Learning a new language takes a while. Even though I have wished it many times, you can’t go to bed one night and wake up in the morning fluent in a language of your choice. It just does not work that way. It takes classes, practice and actually attempting to communicate with native speakers. Now, this last part can be a bit spooky, but Old Mamasan is not easily scared. However, I have embarrassed myself a couple of times 🙂

Doing homework under the Spanish sun

One day, straight out of Spanish class, I met with a friend for lunch. My friend is fluent in Spanish. Knowing that I need, and want, the practice, she leaves it up to me to communicate with the waiter. Well, I do suspect that she also lets me do the talking, because she knows it will be entertaining. For her!

Of course I want my friend to be impressed at the speed I grow my Spanish vocabulary. We don’t even get to order our lunch before I manage to set the mood for the day. To answer my friends question on how class was today, I take the opportunity to swoon her with a word I just learned. I say to her “Soy aburrido.” My friend bursts out laughing, and I instantly believe that it is the fact that I used present tense as opposed to past tense, that amuses her. At this time I can only speak Spanish in the present tense. My friend agrees in what I just told her, that I am boring, and tells me, while shamelessly giggling, that I used the wrong verb, I should have said “Estoy aburrido”.(I am bored) We laugh it off and in comes the waiter.

Chicken (picture stolen from Google)

I don’t even look at the menu; I know what I want to order. I have just learned a another new word in Spanish class, and this is an opportune time to use it. Wanting to impress both the waiter and my friend, I proudly, and loudly, order a “Pecho de polla”. My friend and the waiter both burst out laughing. Well, actually, my friend bursts out laughing, and the waiter, polite as he is, would have tried to hide just a quiet giggle, if it weren’t for my friend blatantly laughing at my order of chicken breast. Some friend, eh?

Well, it turns out that the word I just learned in class, does mean breast or chest. Of people! Not animals. If you want chicken breast, its “pechuga de pollo“. And yes, I also got the chicken part wrong. Pollo is chicken. Polla is something else. No, I don’t want to say it. No, I really don’t! Ok, just because you are twisting my arm; its dick.

Naturally, my face is bright red and I feel really warm, almost feverish, at this point. Not that I mind making a fool of myself, I do that often, but so many home runs in a matter of minutes is more than I can bear. In an attempt to save face, I pick up the menu and fan myself with it, “estoy caliente.” More laughter. My friend is really trying to get it together, but fails miserably. Old Mamasan is really not impressed by all this laughing in my face when I try to practice the very little Spanish I know. (What I should have said to explain the red face and the sweating is “tengo calor“, as opposed to telling them that I am horny)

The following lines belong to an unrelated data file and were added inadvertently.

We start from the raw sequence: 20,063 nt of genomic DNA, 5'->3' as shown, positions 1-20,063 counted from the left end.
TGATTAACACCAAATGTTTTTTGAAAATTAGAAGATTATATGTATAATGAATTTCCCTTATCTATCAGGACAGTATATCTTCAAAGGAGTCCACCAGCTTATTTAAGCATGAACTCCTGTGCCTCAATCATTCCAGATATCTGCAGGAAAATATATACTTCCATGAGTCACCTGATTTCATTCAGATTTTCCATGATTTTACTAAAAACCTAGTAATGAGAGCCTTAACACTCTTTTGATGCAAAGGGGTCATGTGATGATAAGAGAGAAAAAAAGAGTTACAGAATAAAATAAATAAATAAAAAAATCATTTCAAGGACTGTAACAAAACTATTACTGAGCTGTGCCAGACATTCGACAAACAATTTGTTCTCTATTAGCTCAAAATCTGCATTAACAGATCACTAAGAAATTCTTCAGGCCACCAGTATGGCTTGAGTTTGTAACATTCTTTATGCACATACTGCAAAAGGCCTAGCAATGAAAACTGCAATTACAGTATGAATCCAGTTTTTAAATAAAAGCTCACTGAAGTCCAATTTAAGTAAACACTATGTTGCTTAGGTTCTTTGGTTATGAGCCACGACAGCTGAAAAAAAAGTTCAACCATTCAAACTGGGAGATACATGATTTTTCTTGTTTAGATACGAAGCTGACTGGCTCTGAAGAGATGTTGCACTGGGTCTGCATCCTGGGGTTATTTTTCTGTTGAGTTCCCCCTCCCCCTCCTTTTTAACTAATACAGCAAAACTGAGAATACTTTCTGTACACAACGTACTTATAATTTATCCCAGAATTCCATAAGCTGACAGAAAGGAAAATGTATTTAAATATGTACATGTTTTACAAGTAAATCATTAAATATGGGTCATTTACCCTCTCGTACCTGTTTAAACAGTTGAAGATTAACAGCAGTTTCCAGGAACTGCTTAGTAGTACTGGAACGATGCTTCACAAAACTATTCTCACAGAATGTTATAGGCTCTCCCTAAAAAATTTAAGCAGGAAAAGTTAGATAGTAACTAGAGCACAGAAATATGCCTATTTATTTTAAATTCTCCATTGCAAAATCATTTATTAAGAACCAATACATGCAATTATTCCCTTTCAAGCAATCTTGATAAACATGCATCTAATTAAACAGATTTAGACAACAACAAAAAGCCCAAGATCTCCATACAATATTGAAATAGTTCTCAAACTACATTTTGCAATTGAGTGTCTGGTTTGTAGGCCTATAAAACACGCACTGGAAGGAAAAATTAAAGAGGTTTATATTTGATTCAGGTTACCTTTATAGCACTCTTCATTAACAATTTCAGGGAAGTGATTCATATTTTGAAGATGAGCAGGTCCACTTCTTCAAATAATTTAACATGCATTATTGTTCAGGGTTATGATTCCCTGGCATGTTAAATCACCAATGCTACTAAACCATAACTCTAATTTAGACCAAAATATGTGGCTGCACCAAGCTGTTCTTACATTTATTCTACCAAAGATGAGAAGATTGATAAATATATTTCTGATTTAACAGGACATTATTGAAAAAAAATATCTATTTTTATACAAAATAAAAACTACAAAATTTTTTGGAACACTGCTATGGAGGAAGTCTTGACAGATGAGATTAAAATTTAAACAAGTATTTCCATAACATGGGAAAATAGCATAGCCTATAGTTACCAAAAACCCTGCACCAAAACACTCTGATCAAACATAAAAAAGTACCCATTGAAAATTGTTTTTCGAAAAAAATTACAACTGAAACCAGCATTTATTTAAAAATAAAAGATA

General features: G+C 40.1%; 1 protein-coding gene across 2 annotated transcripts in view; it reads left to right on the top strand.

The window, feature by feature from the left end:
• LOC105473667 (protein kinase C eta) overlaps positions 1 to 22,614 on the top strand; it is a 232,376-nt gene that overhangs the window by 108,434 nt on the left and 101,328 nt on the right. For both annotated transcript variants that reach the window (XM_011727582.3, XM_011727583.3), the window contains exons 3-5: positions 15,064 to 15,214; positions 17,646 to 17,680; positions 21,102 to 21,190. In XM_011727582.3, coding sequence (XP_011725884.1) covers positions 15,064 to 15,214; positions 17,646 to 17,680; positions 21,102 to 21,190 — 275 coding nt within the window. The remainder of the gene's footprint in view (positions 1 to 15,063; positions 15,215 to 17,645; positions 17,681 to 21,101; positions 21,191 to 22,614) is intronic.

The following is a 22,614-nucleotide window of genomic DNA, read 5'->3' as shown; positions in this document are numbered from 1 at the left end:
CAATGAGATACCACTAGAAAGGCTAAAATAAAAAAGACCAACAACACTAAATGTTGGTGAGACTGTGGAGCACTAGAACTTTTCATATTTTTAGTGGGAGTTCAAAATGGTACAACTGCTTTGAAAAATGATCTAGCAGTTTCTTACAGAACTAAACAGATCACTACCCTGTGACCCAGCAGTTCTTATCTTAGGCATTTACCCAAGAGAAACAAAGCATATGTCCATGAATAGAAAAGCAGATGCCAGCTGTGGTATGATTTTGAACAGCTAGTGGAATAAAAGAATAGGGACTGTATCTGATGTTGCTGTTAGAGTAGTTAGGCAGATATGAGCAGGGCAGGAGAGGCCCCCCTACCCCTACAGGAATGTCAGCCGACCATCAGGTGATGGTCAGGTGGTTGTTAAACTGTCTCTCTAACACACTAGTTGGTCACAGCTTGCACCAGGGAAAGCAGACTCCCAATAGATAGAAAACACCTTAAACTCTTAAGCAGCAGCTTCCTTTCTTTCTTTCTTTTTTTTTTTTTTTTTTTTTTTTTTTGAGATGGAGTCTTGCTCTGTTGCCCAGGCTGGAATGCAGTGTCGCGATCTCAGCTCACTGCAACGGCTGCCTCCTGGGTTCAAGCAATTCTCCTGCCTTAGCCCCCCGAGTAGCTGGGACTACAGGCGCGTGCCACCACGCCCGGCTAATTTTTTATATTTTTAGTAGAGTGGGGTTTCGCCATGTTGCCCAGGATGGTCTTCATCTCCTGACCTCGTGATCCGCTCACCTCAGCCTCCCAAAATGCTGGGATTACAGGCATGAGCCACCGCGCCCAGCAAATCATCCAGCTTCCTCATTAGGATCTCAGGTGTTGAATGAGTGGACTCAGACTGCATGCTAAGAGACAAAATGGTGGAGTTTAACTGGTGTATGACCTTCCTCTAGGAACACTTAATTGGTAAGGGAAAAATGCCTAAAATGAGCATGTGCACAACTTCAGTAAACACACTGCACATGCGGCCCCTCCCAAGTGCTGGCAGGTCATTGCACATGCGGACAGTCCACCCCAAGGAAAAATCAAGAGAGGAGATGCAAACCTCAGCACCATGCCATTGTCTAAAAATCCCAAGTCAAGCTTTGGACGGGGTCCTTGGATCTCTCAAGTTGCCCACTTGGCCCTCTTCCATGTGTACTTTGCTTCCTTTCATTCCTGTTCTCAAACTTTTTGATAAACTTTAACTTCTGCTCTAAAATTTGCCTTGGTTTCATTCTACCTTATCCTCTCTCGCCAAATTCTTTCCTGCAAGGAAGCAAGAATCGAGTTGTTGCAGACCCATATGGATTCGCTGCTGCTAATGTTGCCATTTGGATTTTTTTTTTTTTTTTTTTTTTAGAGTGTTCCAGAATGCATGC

Evil eye

My go-to move in a situation like this, is to take on the role of the victim. You know, I am so not amused by you bullying me and so forth. I give my friend the evil eye, and while reaching for my smokes I tell her how embarrassed I feel, “Embarazada”. My friend laughs so hard that tears are rolling down her cheeks; she is clasping the table with both hands, just to keep from falling of her chair. The waiter has to go away and laugh it off. At this point I am as confused as freshly released flatulence in a wicker chair. What did I just say?

As I light up my cigarette, my friend composes herself just long enough to say that “you really should lay off the smokes when you are pregnant, but if you meant to say that you are embarrassed, “me da vergĂŒenza”, then go right ahead and light that sucker up!”

My friend will never let me live that one down. Ever.


21 thoughts on “Things one should avoid to say in Spanish

    1. Thank you Anand! Don’t you just love it when you put your foot in your mouth and don’t even realize it? Oh the embarrassement! Oh the releasing laughter when you realize what you said! Love it!


  1. Oh my goodness too funny 😀 I had a friend who confused a few of her Spanish words and ended up in the same situation haha. It really is just practice but you’re off to a great start! Making mistakes is how you learn and the fact that you are going beyond to learn is great 😀
    Thanks for the laughs ❀ 😛 ,


  2. I enjoyed reading this, your blog is interesting and fun. By the way, sometimes these miswordings are called “false friends,” meaning words that sound alike but actually mean something else. The important thing is that others understand what you are saying, even if it is entertaining. 🙂


    1. Thank you for your kind comments. And I even learned something new. False friends would be a very accurate way to describe these words, yes. And hat part of Spain where I lived there are lots of foreigners, so I do think the Spanyards have heard most of these mistakes before. But it was funny, so many mistakes in a row!


      1. As long as we can make ourselves understood, mistakes are going to happen. English idioms are like traps for other language speakers especially.


  3. Ah yes, laughter is the best way to deal with that situation. It happens to everyone learning a language … and leaves some great stories behind. Keep it up!


  4. So good! I totally saw the “embarazada” story coming. Thanks for sharing.

    I can only imagine all of the dorky things I say every day. My wife doesn’t speak Spanish, so I likely sound pretty good to her, but I have had small children correct my grammar (and I’m cool with that).

    Liked by 1 person

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